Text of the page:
Best Bullet Weight For Your Gun

Cactus Tactical -Answers the Question, What is the Best Bullet Weight & Long Range Shooting Secrets?

Bullet Weight
Bullet Weight

Cactus Tactical

USA –  -( The twist rate of the barrel determines the best bullet weight for your gun and is the single, most important factor for rifle accuracy (see linked twist rate tool).

The manufacturer cuts the rifling to a twist rate that will stabilize the bullet designed and tested for that cartridge. The smaller the bore diameter, the more difficult it is to stabilize a bullet.

Heavy bullets cannot be driven to the same velocities as lighter bullets in the same barrel, so they are also not spinning as fast leaving the muzzle and may not stabilize down range. Bullet spin is a product of twist rate and velocity. A sure sign of a bullet not spinning fast enough is a target with oval or keyhole hits. Using a light bullet in a fast twist rate barrel may cause the bullet to skip across the rifling and literally file itself, thus larger groups. Excess copper residue in the barrel is a clue.

Try to duplicate factory loads. They have been extensively tested for best results. Matching the bullet weight to the twist rate and velocity is essential for accuracy. If you need a heavier bullet than your twist rate will handle, you are probably using the wrong rifle.

Bullet Weight Bullet Parameters:

Besides weight, there are five measurements that should be considered when selecting a bullet.

  1. Sectional Density: A weight to length ratio measurement. The longer and heavier the bullet, the higher the sectional density thus the deeper it will penetrate. This parameter is not important for target and varmint loads but is very important for game hunting loads.
  2. Ballistic Coefficient (BC): The higher the BC, the more aerodynamic the bullet, thus it will drop less at long ranges and will be less affected by cross winds. Due to air density, small diameter bullets such as a .224″ typically have poor BCs. 6mm bullets and larger start getting higher BCs. A BC of .400 is considered very good, .500 and higher is excellent.
  3. Balance: All rifle bullets are heavier in the rear than the front and therefore are naturally unstable. The more balanced, the more stable it will be.
  4. Bore Surface: is the length of the bullet that actually touches the bore. The longer the bore surface, the more it dampens effects from bullet jump shock and the more stable the bullet will be going down the barrel. This parameter is very important for accuracy.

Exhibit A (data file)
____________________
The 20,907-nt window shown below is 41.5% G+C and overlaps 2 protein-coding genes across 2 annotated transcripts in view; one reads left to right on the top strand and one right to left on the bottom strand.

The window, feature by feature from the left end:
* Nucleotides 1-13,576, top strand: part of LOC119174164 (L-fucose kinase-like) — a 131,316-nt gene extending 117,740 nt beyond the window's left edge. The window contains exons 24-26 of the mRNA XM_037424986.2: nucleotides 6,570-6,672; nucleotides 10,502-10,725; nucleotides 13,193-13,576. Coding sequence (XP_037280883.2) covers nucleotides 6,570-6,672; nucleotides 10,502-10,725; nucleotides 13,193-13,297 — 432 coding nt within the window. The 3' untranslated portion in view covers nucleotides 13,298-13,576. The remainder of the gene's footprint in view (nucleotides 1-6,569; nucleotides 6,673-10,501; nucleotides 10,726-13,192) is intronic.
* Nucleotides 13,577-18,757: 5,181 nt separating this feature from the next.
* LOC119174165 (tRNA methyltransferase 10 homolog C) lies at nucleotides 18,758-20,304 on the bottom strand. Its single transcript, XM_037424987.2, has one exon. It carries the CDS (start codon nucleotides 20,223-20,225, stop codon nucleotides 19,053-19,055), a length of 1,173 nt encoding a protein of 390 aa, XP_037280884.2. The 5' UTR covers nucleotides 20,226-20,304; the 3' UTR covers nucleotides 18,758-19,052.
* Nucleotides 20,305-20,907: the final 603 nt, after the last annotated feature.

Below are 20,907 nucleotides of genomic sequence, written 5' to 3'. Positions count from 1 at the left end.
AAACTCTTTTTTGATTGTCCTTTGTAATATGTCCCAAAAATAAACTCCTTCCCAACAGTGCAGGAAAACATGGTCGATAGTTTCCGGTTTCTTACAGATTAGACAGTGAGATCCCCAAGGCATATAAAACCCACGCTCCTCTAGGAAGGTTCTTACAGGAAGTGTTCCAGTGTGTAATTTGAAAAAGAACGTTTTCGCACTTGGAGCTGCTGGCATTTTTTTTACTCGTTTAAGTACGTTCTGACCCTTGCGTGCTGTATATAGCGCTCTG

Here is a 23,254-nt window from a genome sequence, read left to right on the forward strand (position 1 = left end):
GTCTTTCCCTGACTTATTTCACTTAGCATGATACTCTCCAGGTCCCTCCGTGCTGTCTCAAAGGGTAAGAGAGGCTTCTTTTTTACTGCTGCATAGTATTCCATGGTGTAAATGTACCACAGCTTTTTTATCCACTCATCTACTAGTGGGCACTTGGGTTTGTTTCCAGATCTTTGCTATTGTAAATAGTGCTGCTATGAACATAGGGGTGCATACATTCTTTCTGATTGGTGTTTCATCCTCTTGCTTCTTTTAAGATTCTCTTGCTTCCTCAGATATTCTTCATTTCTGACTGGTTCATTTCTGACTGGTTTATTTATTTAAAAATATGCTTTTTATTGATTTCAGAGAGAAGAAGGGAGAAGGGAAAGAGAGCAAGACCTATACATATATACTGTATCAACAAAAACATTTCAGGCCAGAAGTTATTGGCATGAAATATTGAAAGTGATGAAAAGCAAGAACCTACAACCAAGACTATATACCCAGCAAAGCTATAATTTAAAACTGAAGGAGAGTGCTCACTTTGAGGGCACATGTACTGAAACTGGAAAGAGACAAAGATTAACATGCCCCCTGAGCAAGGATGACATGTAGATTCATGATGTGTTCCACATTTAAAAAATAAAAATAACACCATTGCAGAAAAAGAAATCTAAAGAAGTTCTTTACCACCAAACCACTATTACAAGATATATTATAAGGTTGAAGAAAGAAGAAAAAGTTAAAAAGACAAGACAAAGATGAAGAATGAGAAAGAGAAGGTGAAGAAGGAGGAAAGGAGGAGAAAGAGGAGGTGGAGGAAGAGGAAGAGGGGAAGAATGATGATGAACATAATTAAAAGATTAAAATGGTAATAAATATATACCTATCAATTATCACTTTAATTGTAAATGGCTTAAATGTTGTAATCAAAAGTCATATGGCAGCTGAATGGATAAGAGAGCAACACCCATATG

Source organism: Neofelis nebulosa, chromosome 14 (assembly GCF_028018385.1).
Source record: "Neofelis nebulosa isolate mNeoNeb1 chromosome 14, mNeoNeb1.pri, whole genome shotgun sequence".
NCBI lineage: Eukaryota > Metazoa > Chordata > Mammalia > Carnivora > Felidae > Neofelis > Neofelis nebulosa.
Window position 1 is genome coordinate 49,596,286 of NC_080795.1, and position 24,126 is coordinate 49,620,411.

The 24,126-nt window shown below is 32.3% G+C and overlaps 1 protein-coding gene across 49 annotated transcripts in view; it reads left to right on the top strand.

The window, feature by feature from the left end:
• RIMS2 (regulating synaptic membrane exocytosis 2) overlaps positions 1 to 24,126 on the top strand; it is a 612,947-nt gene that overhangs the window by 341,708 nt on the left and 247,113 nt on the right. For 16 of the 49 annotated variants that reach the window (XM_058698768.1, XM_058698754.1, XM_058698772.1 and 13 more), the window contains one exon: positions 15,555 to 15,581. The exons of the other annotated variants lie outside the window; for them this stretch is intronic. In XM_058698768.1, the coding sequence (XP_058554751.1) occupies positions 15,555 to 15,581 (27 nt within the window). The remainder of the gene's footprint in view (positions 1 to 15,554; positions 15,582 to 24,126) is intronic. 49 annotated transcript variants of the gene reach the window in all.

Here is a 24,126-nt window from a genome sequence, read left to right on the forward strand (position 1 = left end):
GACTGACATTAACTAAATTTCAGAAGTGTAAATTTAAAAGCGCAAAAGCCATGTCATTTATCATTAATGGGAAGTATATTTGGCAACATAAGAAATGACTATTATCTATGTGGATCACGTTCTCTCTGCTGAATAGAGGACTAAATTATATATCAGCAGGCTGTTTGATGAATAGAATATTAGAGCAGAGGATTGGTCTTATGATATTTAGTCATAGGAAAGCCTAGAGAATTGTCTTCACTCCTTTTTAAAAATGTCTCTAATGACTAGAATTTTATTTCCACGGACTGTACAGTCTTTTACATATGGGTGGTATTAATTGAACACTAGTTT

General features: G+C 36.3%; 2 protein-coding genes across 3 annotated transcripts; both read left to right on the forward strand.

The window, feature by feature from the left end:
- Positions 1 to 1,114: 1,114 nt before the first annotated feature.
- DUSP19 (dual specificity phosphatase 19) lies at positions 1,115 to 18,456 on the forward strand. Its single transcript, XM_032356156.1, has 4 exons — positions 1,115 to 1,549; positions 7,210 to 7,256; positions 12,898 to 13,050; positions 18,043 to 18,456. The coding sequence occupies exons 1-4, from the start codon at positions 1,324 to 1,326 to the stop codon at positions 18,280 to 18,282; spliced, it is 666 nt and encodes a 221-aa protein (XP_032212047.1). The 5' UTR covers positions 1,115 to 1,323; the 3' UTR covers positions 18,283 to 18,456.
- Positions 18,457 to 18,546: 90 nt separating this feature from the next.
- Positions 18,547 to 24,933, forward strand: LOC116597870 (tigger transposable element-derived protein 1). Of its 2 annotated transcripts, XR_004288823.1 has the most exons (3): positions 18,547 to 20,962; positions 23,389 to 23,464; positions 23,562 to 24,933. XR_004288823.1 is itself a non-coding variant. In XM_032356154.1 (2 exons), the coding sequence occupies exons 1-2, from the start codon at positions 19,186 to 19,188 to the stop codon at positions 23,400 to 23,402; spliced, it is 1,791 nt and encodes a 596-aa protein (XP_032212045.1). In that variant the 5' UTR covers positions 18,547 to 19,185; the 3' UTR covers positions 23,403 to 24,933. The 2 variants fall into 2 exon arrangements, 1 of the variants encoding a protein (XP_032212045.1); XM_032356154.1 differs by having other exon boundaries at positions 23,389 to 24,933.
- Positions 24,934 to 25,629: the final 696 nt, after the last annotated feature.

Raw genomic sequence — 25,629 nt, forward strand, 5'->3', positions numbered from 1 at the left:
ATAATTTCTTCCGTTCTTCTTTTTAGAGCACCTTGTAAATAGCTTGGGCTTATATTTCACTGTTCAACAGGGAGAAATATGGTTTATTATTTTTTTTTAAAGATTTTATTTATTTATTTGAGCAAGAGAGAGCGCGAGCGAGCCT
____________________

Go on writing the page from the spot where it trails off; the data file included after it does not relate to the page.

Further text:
5. Ogive: is the point on the nose where the bullet first measures full diameter. This important parameter will dictate bullet seating depth, bullet jump and cartridge overall length. All bullets must be seated at optimum depth for best accuracy. This usually occurs where the ogive is .010″ from the rifled bore.

Conclusion: Analyze before loading. Always stay within the bullet weight intended for your twist rate. Try to select a bullet with the longest bore surface, best balanced, shortest ogive to tip measurement, highest ballistic coefficient, and best sectional density, in that order.

Bullet Depth Gauge
Bullet Depth Gauge

A good place to start is a boat tail with a blunt nose or hollow point. Most reloading manuals list BC, sectional density, and have pictures of bullets so you can compare important parameters. Don’t skimp on bullets; buy the best quality bullets you can find. Most bullets sold in bulk packs are not uniform weight. Stay with boxes of 100. Use a Bullet Depth Gauge to determine proper bullet seating depth. Bullet Depth Gauges are available in all cartridges with .224, 7mm, and .308 diameter bullets. These tools are very easy to use and come with simple instructions. Unfortunately, they are only available for guns with direct in-line chamber access such as a bolt action, single shot, AR-15, etc.

Rifle Twist Rates
Caliber – Twist Rate – Bullet Weight
1:10 all weights
.222 Rim Fire
1:16 all weights, lead bullets

.224 / 5.56mm
1:16 up to 55 grains, 4300 fps or more
1:15 up to 55 grains, 4100 – 4300 fps
1:14 up to 55 grains, less than 4100 fps
1:12 55 – 63 grains
1:9 63 – 70 grains
1:8 70 grains or more

.243 / 6mm
1:15 up to 70 grains
1:14 70 – 75 grains
1:13 75 – 85 grains
1:12 85 – 100 grains
1:10 100 grains or more

1:14 up to 70 grains
1:13 70 – 80 grains
1:12 80 – 90 grains
1:10 90 – 100 grains
1:9 100 grains or more

.264 / 6.5 mm
1:9 up to 130 grains
1:8 130 grains or more

1:10 all weights

.284 / 7mm
1:11 up to 140 grains
1:10 Magnum velocities
1:9.5 140 grains or more

.308 / 7.62mm
1:15 up to 150 grains
1:14 150 – 168 grains
1:12 168 – 170 grains
1:10 170 – 220 grains
1:8 220 grains or more

.311 / 7.65 mm
1:10 all weights

1:16 all weights

.323 / 8mm
1:10 all weights

1:10 all weights

1:12 all weights

1:12 all weights